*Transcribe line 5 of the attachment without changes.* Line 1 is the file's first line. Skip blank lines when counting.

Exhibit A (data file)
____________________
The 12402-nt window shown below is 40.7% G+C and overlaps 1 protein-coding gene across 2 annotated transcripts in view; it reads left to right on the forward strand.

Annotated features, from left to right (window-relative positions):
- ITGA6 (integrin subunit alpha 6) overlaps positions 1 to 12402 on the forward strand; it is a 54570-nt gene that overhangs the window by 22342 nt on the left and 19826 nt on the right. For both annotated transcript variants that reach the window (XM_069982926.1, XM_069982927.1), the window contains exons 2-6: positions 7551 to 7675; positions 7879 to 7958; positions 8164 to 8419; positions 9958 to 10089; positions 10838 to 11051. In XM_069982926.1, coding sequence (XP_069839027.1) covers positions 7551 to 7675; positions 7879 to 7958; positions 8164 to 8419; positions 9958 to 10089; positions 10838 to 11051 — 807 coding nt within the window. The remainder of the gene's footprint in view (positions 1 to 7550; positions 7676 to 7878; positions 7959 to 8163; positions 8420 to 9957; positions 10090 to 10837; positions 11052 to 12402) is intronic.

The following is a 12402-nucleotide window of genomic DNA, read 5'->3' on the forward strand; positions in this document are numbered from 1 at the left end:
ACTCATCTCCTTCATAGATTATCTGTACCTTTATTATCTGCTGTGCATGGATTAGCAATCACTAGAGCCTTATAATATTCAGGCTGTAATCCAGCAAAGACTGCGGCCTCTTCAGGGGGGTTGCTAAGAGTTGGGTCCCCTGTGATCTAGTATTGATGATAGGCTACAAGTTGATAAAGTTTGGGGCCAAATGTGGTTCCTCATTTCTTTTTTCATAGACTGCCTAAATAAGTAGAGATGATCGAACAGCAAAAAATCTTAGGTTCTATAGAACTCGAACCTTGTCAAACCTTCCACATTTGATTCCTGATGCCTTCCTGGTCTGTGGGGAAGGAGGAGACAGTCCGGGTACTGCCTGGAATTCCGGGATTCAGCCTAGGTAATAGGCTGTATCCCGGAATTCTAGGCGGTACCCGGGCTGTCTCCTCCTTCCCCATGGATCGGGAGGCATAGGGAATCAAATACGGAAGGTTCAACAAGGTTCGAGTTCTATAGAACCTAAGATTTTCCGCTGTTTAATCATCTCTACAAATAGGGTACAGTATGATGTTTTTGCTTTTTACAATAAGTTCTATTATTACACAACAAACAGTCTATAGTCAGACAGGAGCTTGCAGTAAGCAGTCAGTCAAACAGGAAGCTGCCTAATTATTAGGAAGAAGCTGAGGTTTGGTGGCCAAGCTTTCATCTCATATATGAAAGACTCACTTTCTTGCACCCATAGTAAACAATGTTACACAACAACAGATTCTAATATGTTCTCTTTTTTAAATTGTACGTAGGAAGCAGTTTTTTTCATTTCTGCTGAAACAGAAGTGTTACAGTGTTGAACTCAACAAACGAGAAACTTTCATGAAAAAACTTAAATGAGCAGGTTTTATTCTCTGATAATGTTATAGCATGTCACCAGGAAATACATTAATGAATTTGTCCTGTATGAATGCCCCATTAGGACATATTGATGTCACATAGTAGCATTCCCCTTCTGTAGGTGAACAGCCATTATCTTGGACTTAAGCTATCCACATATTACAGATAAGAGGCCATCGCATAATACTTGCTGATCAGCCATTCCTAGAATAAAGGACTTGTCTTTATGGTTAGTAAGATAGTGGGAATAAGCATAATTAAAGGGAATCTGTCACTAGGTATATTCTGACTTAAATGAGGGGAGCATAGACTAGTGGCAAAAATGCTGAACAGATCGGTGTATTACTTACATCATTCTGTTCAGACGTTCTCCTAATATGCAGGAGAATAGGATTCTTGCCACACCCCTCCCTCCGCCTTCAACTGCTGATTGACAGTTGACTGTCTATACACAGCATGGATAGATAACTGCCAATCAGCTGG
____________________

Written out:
ACTCATCTCCTTCATAGATTATCTGTACCTTTATTATCTGCTGTGCATGGATTAGCAATCACTAGAGCCTTATAATATTCAGGCTGTAATCCAGCAAAGACTGCGGCCTCTTCAGGGGGGTTGCTAAGAGTTGGGTCCCCTGTGATCTAGTATTGATGATAGGCTACAAGTTGATAAAGTTTGGGGCCAAATGTGGTTCCTCATTTCTTTTTTCATAGACTGCCTAAATAAGTAGAGATGATCGAACAGCAAAAAATCTTAGGTTCTATAGAACTCGAACCTTGTCAAACCTTCCACATTTGATTCCTGATGCCTTCCTGGTCTGTGGGGAAGGAGGAGACAGTCCGGGTACTGCCTGGAATTCCGGGATTCAGCCTAGGTAATAGGCTGTATCCCGGAATTCTAGGCGGTACCCGGGCTGTCTCCTCCTTCCCCATGGATCGGGAGGCATAGGGAATCAAATACGGAAGGTTCAACAAGGTTCGAGTTCTATAGAACCTAAGATTTTCCGCTGTTTAATCATCTCTACAAATAGGGTACAGTATGATGTTTTTGCTTTTTACAATAAGTTCTATTATTACACAACAAACAGTCTATAGTCAGACAGGAGCTTGCAGTAAGCAGTCAGTCAAACAGGAAGCTGCCTAATTATTAGGAAGAAGCTGAGGTTTGGTGGCCAAGCTTTCATCTCATATATGAAAGACTCACTTTCTTGCACCCATAGTAAACAATGTTACACAACAACAGATTCTAATATGTTCTCTTTTTTAAATTGTACGTAGGAAGCAGTTTTTTTCATTTCTGCTGAAACAGAAGTGTTACAGTGTTGAACTCAACAAACGAGAAACTTTCATGAAAAAACTTAAATGAGCAGGTTTTATTCTCTGATAATGTTATAGCATGTCACCAGGAAATACATTAATGAATTTGTCCTGTATGAATGCCCCATTAGGACATATTGATGTCACATAGTAGCATTCCCCTTCTGTAGGTGAACAGCCATTATCTTGGACTTAAGCTATCCACATATTACAGATAAGAGGCCATCGCATAATACTTGCTGATCAGCCATTCCTAGAATAAAGGACTTGTCTTTATGGTTAGTAAGATAGTGGGAATAAGCATAATTAAAGGGAATCTGTCACTAGGTATATTCTGACTTAAATGAGGGGAGCATAGACTAGTGGCAAAAATGCTGAACAGATCGGTGTATTACTTACATCATTCTGTTCAGACGTTCTCCTAATATGCAGGAGAATAGGATTCTTGCCACACCCCTCCCTCCGCCTTCAACTGCTGATTGACAGTTGACTGTCTATACACAGCATGGATAGATAACTGCCAATCAGCTGG